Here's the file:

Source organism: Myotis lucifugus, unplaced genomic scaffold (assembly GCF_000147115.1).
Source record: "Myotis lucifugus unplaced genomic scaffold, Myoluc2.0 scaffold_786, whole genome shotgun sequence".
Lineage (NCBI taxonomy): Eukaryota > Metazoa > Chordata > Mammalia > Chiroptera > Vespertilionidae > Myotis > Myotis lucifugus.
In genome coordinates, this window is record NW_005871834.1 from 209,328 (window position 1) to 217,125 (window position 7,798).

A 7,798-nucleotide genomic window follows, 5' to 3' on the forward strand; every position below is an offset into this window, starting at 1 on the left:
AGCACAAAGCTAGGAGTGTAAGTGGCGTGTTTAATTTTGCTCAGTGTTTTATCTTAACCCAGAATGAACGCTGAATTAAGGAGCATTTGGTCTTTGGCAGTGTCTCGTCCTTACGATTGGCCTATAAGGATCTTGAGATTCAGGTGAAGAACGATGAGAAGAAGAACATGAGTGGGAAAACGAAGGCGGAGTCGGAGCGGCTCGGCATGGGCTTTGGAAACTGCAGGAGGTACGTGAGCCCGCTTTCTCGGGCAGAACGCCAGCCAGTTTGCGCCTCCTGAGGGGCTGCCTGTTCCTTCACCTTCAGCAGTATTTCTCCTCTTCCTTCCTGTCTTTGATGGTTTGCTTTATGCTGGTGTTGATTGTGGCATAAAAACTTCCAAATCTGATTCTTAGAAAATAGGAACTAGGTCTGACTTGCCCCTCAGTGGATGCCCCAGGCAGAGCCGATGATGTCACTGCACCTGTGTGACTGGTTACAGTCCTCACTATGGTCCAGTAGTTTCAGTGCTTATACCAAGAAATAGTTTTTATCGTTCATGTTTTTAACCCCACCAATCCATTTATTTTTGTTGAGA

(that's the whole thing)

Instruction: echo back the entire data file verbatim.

Source organism: Myotis lucifugus, unplaced genomic scaffold (assembly GCF_000147115.1).
Source record: "Myotis lucifugus unplaced genomic scaffold, Myoluc2.0 scaffold_786, whole genome shotgun sequence".
Lineage (NCBI taxonomy): Eukaryota > Metazoa > Chordata > Mammalia > Chiroptera > Vespertilionidae > Myotis > Myotis lucifugus.
In genome coordinates, this window is record NW_005871834.1 from 209,328 (window position 1) to 217,125 (window position 7,798).

A 7,798-nucleotide genomic window follows, 5' to 3' on the forward strand; every position below is an offset into this window, starting at 1 on the left:
AGCACAAAGCTAGGAGTGTAAGTGGCGTGTTTAATTTTGCTCAGTGTTTTATCTTAACCCAGAATGAACGCTGAATTAAGGAGCATTTGGTCTTTGGCAGTGTCTCGTCCTTACGATTGGCCTATAAGGATCTTGAGATTCAGGTGAAGAACGATGAGAAGAAGAACATGAGTGGGAAAACGAAGGCGGAGTCGGAGCGGCTCGGCATGGGCTTTGGAAACTGCAGGAGGTACGTGAGCCCGCTTTCTCGGGCAGAACGCCAGCCAGTTTGCGCCTCCTGAGGGGCTGCCTGTTCCTTCACCTTCAGCAGTATTTCTCCTCTTCCTTCCTGTCTTTGATGGTTTGCTTTATGCTGGTGTTGATTGTGGCATAAAAACTTCCAAATCTGATTCTTAGAAAATAGGAACTAGGTCTGACTTGCCCCTCAGTGGATGCCCCAGGCAGAGCCGATGATGTCACTGCACCTGTGTGACTGGTTACAGTCCTCACTATGGTCCAGTAGTTTCAGTGCTTATACCAAGAAATAGTTTTTATCGTTCATGTTTTTAACCCCACCAATCCATTTATTTTTGTTGAGA